$2,500 to $4,999 Alice and Kendall Atkinson Alliant Energy Foundation Matching Gifts Program 2 0 1 7 A N N UA L RE PO RT

Doug Bruce Blanche Carey Martin Charitable Trust Frederick and Nancy Anne Crane Michael and Michelle Daugherty Gene and Marva DeBoer Michael J. DeCook Robert Denny John Fisher and Jann Freed John and Ann Ghrist Rita and Al Goranson Gretchen Gronstal Graff Carol Grimm Joan and Tom Gronstal Ann Hailey and John Dunsheath Shirley Halling Mary Jane Hatfield and Richard Mercer Jim Hoffman Joyce and Scott Hornstein ITC Midwest, LLC David and Jane Jensen Ben and Loline Johnson Elizabeth and Karl Kahler Bill and JeanAnn Kern Craig Koehrsen and Lisa Clarke-Koehrsen George Kotlers Jan and Tom Lovell Barbara and Paul MacGregor David and Laura Mackaman Gerald Morsello and

Elaine Rees Liz and Rick Neumann Pheasants Forever, Crawford Co. Chapter Pheasants Forever, Floyd Co. Chapter Pheasants Forever, Franklin Co. Chapter Pheasants Forever, Marshall Co. Chapter Joe and Kris Plank Joann Sargent William Scheible, M.D. Leo Schlunz Thrivent Financial Voya Foundation Employee Giving Program David and Sue Wetsch

$1,000 to $2,499 Anonymous (4) Mark and Susan Ackelson Garth and Cheryl Adams Agri-Industrial Plastics Co. Janice, Brian and Bailey Allen Stan Askren Sally and Bradford Austin Rod and Nancy Bakken David Balster Daniel Barth William and Dianne Blankenship

Jacquin Bodensteiner in memory of James Bodensteiner Roger and Dorene Bollman Daryl and Norma Bosma Alan Branhagen Margaret Brennan Katherine Brown Raleigh and JoEllyn Buckmaster William and Barbara Buss Michael and JoAnn Callison Daniel and Terri Caplan Dr. Roger and Kim Ceilley Clark and Melinda Colby Edward and Teri Connolly Darwin and Jeanette Copeman Naomi Craft Jim and Phyllis Currell Gifts in memory of Charlie Cutler J. Douglas Dawson and Wallace Bowling Daniel and Angela DeCook Renate and Dieter Dellmann Julie Dickerson James and Patricia Dinsmore Ronald and Barbara Eckoff EFCO Corp. Stan and Carol Eilers

Paul and Mary Fankhauser Farmers Mutual Hail Insurance Co. Barbara Farrow Joan Farver Vernon Fish Evelyn and Thomas Fisher Jerry Fitzgerald Randy and Bonnie Forburger Four Mounds Foundation Nona France Judson and Dixie Frisk Gifts in memory of Ronald Fullenkamp Ron and Marion Gehrke Michael and Ann Gersie Stephen and Michele Goodenow Elizabeth Goodwin John and Di Gray The Ralph and Sylvia G. Green Charitable Foundation Jim Grochala Carol Gronstal Bill and Laura Gunderson Corine Hadley Laura and Tom Hahn Dennis and Janet Haller Mark Halverson Neil and Khanh Hamilton Raymond and Patricia Hamilton Jean Hanson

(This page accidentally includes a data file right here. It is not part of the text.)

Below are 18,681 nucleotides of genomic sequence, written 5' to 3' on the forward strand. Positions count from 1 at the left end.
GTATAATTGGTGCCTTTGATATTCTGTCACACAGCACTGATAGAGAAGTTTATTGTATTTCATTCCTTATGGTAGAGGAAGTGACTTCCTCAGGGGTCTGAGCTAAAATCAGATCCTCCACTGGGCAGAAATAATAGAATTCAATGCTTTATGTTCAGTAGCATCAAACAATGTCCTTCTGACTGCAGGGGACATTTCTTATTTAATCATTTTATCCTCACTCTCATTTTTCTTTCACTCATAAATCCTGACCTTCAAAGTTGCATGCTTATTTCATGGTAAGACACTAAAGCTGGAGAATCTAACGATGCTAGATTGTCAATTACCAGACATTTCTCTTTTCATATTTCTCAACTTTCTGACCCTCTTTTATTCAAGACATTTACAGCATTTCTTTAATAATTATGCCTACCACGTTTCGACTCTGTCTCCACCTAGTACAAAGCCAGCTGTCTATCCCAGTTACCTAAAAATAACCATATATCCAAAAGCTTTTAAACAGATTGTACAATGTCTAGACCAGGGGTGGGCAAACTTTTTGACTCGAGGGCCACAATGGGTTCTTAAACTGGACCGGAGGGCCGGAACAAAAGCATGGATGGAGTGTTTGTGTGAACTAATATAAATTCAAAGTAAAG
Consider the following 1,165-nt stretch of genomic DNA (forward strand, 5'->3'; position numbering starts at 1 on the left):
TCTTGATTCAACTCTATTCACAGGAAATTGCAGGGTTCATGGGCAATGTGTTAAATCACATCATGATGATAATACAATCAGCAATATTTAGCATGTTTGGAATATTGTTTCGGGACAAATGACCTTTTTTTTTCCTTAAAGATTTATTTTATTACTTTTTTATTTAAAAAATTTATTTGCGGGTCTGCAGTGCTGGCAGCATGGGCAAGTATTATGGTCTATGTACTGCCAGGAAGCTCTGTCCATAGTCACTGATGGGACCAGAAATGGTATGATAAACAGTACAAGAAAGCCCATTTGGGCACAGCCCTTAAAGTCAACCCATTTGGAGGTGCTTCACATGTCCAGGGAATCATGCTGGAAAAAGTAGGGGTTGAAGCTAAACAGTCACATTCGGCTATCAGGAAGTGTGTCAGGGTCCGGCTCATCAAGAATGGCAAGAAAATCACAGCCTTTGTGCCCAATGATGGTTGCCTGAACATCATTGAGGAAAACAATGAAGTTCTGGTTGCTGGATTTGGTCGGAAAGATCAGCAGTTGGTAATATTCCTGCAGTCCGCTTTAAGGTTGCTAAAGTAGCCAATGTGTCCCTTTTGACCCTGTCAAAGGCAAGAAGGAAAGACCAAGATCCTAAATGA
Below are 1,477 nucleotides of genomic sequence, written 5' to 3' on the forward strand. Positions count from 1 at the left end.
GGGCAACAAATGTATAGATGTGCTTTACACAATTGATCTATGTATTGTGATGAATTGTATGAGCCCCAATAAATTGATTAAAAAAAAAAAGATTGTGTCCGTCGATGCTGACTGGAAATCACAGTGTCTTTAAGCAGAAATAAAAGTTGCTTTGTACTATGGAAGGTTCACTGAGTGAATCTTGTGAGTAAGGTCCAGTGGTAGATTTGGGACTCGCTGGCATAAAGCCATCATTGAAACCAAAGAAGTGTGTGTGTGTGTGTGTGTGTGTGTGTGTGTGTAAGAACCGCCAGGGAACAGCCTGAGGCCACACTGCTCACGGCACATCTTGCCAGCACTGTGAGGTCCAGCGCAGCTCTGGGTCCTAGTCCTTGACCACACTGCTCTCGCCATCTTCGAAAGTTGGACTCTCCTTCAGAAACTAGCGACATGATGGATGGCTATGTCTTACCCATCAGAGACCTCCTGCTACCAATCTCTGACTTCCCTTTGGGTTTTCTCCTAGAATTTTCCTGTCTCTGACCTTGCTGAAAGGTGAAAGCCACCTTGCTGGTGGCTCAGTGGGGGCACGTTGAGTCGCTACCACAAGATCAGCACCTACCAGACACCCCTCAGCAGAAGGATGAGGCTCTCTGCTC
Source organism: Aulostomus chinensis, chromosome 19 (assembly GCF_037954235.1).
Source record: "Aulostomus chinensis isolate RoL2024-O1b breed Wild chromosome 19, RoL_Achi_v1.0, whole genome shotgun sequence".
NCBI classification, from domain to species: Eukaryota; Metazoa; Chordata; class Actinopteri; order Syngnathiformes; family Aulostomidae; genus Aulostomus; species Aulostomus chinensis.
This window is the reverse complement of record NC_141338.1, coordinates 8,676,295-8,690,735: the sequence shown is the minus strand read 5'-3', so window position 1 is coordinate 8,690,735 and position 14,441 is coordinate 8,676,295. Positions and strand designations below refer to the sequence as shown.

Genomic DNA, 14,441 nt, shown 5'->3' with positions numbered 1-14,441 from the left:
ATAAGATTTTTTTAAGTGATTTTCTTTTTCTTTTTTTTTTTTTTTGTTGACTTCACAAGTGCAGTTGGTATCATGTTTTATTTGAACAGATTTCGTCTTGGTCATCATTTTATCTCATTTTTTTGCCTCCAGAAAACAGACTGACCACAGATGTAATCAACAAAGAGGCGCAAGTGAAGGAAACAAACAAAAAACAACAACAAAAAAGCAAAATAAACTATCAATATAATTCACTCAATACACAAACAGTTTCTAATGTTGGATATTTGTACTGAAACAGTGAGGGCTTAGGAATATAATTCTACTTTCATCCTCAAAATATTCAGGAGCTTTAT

Hawkeye Fly Fishing Association Suzanne and Chip Hawkinson Kenneth and Maria Hazen Arthur Heimann Carol L. Horner Nathan and Melanie Houck Ted and Susan Hutchison Gifts in memory of John D. Imsande Iowa Foundation for Education, Environment and the Arts Dori Jansma Sheral and Chris Jensen Teresa and Bart Jenson Tigger and Irving Jensen Foundation Joseph and Margaret Jester Johnson County Conservation Board Gerald Johnson Mark Johnson and Debra Mutchler Richard and Grace Keir Drs. Mary Kemen and Brian Randall James and Amy Kern Dennis and Karlene Kingery Thomas and Sherrie Kopecky Sharon and Kyle Krause

Gerald and Jane Kuehn Mike LaMair Gifts in memory of Jane LaMair Ruth G. Larson Russelle J. Leggett Charles and Susan LeMaster Christopher and Jane Lindell Katherine and David Linder Lloyd Property Holdings #4 Jim and Janis Lovell Elizabeth Lynch and Steven Peterson Phyllis Madsen Kevin Magee Brenda and Brian Mainwaring Cheryl and David Martin Joan L. Mathews Dr. Stee Logan and Barb Maxwell Louise McCormick James McCoy and Diane Dahl-McCoy Joseph and Molly McGovern Matt and Beth McQuillen Gary and Barbara McVey Barbara Mendenhall Nicola J. Mendenhall and Wendell C. Speers John Menninger Don and Edith Merryman Eileen Miller

John R. Miller Gifts in memory of Dr. Lawrence Ferguson Mills Lisa Minear David and Janet Moeller Christine and Roy Molina Gregory and Ann Muilenburg Alan and Kristin Nagel Bruce and Lynn Marie Nelson Gifts in memory of Kenton A. Newell Tom Newton David Nicholas Gifts in memory of Kerry Nicholson Mary Noble Russell and Martha Noyes Randy and Brenda Nugteren Sam and Sarah O’Brien Anita and Gil O’Gara James and Jeanne O’Halloran Sarah and Dennis Ohlrogge David Oliver Michael and Libby Osterholm Larry and Lynn Pape Francis and Margaret Pardoe Michelle Peacock Pella Rolscreen Matching Gift Program Rand and Mary Louise

Petersen Pheasants Forever, Dubuqueland Chapter Pheasants Forever, Poweshiek Co. Chapter Pheasants Forever, Twin Rivers Chapter Ed and Camille Power in honor of Patti and Bob Jester Richard Prestemon Rex and Jan Ramsay Carole and Duke Reichardt Dennis Renquist Elizabeth Richards in memory of Richard K. Richards Virginia H. Richards Richter, Inc. Paul Riggleman Craig Ringgenberg Matthew and Red Rissi Susan Salterberg Floyd and Sharon Sandford James and Jean Sandrock Nathan Savin and Susan Enzle Paul and Claudia Schickler Tom Schilke Jacqueline and Dick Schmeal Angela Schmidt and Chris Miller Joann and Joe Schmidt Donald F. Schnell Lee and Nancy Schoenewe

Thomas Scholz and Patricia Winokur George and Alliene Schrimper Amy Schroeter Frances Schroeter Ron Schulz Martha Schut and Doug Peters in memory of Harold and Ardis Schut Orlando Schwartz James and Linda See in memory of Thomas Jay McDonald Vicki Sehgal and Ryan Clutter Susan Shullaw Rebecca and David Sidney Bruce and Linda Simonton Marilyn Sippy Daryl and Sue Smith Neal and Bea Smith Family Foundation Dr. Lisa G. Soldat James Spevak Daniel and Jill Stevenson Richard and Sharon Stilwell Mark and Mary Ellen Stinski Foundation Gayle and Lois Strickler Keith and Nancy Sutherland Dawn Swanson and Steve Douglas David and Denise Swartz